Saturday, January 1, 2005

Doris Kuhlmann-Wilsdorf Elected TMS Fellow 2005

The highest honor bestowed by The Minerals, Metals & Materials Society, the honorary class of Fellow was established in 1962; Charter Fellows were inducted in 1963. To be inducted, a candidate must be recognized as an eminent authority and contributor within the broad field of metallurgy, with a strong consideration of outstanding service to the Society. The maximum number of living Fellows cannot exceed 100.

The following is an excerpt from a nomination letter.

...she has earned the respect and admiration of her colleagues and is recognized as the top contributor to understanding plasticity. She has devoted her entire career to developing this understanding in terms of low energy dislocation structures and has succeeded in using these structures to provide a unified approach that explains the details of the stages of work hardening, texture development, fatigue, creep, wear and other details of plasticity. For decades, she has been internationally recognized for her contributions to the field of plasticity. She extended her understanding of dislocation theory to give a basis for melting of metallic crystals, explaining the melting temperature and the localized structure of the liquid state. She won an award for that work in 1965. Bill Nix’s letter recognizes the dilemma of why she has not become a fellow of TMS before now. Being in her 80’s and of female gender adds motivation to bestow this award at this time.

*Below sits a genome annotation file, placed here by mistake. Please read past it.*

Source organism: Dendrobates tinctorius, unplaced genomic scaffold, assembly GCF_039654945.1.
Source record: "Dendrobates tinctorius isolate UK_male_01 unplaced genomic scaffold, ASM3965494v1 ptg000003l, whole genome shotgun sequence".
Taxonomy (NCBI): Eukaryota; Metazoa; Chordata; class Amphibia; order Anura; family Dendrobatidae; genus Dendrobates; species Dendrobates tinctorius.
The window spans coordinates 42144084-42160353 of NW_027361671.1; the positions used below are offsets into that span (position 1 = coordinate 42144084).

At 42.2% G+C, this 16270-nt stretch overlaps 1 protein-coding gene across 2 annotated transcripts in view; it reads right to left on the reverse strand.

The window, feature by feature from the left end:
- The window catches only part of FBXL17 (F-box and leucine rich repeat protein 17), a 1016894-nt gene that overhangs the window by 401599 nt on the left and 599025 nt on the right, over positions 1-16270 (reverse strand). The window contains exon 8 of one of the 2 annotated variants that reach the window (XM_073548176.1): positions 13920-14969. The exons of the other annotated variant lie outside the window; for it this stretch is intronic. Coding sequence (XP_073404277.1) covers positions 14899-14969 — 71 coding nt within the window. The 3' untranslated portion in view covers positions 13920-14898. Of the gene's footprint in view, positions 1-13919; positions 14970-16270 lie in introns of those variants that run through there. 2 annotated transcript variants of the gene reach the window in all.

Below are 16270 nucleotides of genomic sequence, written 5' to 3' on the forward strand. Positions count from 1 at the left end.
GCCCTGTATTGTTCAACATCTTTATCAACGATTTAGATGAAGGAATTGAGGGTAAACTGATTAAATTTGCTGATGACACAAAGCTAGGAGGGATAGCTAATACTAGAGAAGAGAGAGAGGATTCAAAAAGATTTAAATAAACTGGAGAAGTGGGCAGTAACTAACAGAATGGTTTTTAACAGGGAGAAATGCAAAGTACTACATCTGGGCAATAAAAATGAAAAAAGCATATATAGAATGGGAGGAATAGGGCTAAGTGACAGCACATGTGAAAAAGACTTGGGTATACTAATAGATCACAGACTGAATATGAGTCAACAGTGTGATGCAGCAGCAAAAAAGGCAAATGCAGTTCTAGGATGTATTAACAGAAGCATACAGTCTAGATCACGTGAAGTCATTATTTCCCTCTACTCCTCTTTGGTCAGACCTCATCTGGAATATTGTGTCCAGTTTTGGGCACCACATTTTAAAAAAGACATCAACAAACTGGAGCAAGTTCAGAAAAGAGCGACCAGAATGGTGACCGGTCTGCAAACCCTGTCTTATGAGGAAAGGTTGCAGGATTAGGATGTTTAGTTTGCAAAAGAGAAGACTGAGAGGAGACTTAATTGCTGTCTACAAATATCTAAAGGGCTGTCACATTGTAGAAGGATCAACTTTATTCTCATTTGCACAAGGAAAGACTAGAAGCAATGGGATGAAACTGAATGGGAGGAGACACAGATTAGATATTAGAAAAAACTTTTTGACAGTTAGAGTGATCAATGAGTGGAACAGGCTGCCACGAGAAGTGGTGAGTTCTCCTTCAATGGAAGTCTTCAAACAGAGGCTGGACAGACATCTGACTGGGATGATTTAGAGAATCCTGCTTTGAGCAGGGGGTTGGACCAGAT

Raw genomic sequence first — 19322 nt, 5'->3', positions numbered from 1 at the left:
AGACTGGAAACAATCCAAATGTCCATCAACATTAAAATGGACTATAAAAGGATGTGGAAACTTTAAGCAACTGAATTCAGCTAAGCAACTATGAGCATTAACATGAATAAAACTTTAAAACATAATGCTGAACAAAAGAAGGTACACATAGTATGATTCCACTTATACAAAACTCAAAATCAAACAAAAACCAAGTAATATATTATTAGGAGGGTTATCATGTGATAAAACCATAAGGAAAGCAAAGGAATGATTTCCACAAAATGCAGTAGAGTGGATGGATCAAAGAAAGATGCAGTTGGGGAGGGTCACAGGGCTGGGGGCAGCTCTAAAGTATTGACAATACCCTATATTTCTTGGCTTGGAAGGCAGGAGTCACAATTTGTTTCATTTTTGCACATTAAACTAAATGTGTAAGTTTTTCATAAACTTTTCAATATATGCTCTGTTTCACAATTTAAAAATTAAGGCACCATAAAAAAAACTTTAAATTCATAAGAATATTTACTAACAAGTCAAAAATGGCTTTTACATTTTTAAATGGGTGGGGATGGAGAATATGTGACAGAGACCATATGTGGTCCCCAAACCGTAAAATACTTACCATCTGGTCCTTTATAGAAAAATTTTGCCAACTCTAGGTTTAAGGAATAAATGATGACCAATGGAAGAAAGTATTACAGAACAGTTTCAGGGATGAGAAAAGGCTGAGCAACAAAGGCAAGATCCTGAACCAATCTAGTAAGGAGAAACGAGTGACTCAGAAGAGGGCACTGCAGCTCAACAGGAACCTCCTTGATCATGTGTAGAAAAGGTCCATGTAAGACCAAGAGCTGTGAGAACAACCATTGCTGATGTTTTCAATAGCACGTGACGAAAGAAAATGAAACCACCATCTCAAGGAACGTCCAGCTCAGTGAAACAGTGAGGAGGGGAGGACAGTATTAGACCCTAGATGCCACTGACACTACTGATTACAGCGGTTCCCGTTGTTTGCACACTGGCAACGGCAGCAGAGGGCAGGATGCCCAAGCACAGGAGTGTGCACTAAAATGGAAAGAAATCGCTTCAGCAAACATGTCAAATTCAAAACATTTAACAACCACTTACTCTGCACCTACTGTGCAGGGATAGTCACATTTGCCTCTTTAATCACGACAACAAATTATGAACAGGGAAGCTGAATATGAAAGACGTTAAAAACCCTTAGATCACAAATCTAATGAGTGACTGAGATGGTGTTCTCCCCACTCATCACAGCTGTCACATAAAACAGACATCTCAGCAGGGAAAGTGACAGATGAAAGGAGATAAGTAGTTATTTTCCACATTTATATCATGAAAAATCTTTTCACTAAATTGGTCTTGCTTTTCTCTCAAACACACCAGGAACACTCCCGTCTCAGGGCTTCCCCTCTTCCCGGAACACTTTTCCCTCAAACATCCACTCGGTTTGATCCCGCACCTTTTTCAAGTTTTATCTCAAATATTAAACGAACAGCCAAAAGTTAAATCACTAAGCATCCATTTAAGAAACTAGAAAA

There is a second dimension to her contributions. She has applied her knowledge of plasticity to sliding contacts and contact-spot wear in electrical brushes. Her success in this area has led to numerous patents and the development of metal fiber brushes that posses the highest current carrying capacity of any commercially available electric brush. Such a technical development stands to revolutionize electric motors and their uses. This work has resulted is the establishment of her company, HiPerCon. The list of patents and patent applications attest to the impact of her contributions in this area. Her creativity is outstanding and it is no surprise that her work on electric brushes lead to her thinking about how motors could be improved. Indeed such thought has resulted in the patenting of a new design for electric motors that exceeds performance of even superconducting motors on a per pound basis. The brilliance she demonstrates extends to the class room, to her students, and colleagues. Her joining the fellowship of TMS does both honor.